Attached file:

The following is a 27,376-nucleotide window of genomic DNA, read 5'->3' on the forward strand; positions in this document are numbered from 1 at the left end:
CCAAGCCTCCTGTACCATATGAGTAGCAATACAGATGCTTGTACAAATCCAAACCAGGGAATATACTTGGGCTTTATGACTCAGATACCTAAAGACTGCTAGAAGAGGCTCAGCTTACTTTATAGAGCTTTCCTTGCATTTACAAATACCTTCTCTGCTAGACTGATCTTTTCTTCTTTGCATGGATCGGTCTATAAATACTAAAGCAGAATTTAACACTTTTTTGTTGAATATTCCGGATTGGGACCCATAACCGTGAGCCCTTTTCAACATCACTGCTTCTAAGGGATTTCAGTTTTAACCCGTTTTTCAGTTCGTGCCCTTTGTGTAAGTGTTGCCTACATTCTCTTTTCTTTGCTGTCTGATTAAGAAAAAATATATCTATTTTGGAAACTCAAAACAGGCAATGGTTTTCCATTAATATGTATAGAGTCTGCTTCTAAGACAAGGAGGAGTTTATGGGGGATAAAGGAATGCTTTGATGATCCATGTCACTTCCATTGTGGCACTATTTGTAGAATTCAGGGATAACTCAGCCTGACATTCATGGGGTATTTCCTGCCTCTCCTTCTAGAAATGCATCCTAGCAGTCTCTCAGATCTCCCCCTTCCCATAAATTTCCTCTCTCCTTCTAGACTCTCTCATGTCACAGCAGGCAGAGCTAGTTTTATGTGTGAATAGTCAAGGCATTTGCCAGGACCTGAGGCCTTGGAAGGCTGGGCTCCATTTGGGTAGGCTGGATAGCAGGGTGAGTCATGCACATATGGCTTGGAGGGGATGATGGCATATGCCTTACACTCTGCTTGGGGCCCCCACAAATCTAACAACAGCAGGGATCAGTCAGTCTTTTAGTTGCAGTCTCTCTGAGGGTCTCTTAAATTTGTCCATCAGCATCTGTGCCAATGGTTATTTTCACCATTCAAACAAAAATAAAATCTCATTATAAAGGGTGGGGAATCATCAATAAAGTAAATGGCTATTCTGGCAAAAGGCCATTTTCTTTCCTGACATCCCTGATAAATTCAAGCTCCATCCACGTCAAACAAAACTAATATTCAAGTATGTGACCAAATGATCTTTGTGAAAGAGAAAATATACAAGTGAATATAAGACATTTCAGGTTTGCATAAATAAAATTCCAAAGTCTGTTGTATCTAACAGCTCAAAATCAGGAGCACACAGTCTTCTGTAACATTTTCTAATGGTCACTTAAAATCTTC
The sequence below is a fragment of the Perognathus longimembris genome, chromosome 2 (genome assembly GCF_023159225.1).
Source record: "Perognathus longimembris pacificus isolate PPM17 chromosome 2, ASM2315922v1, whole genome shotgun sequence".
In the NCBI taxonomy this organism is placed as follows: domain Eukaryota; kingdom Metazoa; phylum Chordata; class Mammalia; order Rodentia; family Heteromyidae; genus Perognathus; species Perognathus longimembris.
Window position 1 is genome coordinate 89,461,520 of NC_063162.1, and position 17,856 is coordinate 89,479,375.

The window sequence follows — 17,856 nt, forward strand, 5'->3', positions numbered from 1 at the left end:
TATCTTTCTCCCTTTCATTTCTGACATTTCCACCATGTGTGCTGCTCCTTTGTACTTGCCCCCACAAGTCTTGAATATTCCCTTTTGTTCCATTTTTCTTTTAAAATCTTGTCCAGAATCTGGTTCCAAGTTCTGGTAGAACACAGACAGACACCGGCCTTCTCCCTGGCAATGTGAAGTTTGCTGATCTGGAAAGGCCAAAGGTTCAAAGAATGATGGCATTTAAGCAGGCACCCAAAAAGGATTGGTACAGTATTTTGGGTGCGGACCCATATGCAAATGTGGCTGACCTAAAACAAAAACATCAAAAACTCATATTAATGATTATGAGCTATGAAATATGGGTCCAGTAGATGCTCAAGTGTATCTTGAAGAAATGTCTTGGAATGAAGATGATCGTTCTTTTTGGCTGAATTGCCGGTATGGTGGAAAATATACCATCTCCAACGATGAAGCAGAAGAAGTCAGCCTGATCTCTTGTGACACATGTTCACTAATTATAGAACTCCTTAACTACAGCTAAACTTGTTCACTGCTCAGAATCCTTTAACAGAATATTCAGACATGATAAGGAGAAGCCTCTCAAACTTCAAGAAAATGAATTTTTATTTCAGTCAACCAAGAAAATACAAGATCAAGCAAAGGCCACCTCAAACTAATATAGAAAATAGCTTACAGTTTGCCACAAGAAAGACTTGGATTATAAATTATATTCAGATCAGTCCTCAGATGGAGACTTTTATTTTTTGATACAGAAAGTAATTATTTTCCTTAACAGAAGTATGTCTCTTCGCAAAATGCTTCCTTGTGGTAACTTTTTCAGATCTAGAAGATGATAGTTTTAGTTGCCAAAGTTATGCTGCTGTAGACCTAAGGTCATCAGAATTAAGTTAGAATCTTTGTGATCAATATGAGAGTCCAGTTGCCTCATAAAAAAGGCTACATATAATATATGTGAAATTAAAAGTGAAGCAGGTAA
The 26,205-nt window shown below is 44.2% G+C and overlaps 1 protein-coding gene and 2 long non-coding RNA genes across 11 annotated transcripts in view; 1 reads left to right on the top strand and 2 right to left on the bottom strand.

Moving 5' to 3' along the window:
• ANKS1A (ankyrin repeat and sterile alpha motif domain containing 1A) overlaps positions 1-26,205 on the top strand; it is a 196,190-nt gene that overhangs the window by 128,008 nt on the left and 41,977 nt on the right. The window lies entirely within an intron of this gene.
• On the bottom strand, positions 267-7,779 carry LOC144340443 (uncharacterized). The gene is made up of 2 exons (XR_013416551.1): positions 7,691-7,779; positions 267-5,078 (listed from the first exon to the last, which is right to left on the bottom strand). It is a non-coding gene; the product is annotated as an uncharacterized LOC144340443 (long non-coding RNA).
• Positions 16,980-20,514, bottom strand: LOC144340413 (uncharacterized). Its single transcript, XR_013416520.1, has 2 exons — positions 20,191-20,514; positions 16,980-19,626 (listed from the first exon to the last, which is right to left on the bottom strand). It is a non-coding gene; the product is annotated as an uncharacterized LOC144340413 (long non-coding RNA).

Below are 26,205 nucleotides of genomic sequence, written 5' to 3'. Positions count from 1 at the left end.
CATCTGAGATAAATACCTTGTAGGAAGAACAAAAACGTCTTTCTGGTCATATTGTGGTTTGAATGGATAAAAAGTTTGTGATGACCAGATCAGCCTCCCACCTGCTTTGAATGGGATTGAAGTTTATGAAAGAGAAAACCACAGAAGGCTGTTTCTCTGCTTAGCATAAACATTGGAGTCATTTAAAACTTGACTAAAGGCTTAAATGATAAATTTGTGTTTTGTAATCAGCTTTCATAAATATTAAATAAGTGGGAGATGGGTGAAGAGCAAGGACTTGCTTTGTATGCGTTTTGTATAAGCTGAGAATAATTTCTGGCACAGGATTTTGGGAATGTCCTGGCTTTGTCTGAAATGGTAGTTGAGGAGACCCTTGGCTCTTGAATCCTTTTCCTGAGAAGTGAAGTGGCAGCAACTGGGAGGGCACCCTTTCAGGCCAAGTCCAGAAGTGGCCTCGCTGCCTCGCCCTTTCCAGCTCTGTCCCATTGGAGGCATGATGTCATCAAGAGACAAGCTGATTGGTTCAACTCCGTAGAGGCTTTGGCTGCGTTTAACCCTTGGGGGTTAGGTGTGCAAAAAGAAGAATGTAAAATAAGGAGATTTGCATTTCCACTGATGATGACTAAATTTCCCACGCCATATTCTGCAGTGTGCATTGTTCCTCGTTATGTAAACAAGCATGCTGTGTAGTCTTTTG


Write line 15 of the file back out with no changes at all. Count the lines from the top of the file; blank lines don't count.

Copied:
CATCTGAGATAAATACCTTGTAGGAAGAACAAAAACGTCTTTCTGGTCATATTGTGGTTTGAATGGATAAAAAGTTTGTGATGACCAGATCAGCCTCCCACCTGCTTTGAATGGGATTGAAGTTTATGAAAGAGAAAACCACAGAAGGCTGTTTCTCTGCTTAGCATAAACATTGGAGTCATTTAAAACTTGACTAAAGGCTTAAATGATAAATTTGTGTTTTGTAATCAGCTTTCATAAATATTAAATAAGTGGGAGATGGGTGAAGAGCAAGGACTTGCTTTGTATGCGTTTTGTATAAGCTGAGAATAATTTCTGGCACAGGATTTTGGGAATGTCCTGGCTTTGTCTGAAATGGTAGTTGAGGAGACCCTTGGCTCTTGAATCCTTTTCCTGAGAAGTGAAGTGGCAGCAACTGGGAGGGCACCCTTTCAGGCCAAGTCCAGAAGTGGCCTCGCTGCCTCGCCCTTTCCAGCTCTGTCCCATTGGAGGCATGATGTCATCAAGAGACAAGCTGATTGGTTCAACTCCGTAGAGGCTTTGGCTGCGTTTAACCCTTGGGGGTTAGGTGTGCAAAAAGAAGAATGTAAAATAAGGAGATTTGCATTTCCACTGATGATGACTAAATTTCCCACGCCATATTCTGCAGTGTGCATTGTTCCTCGTTATGTAAACAAGCATGCTGTGTAGTCTTTTG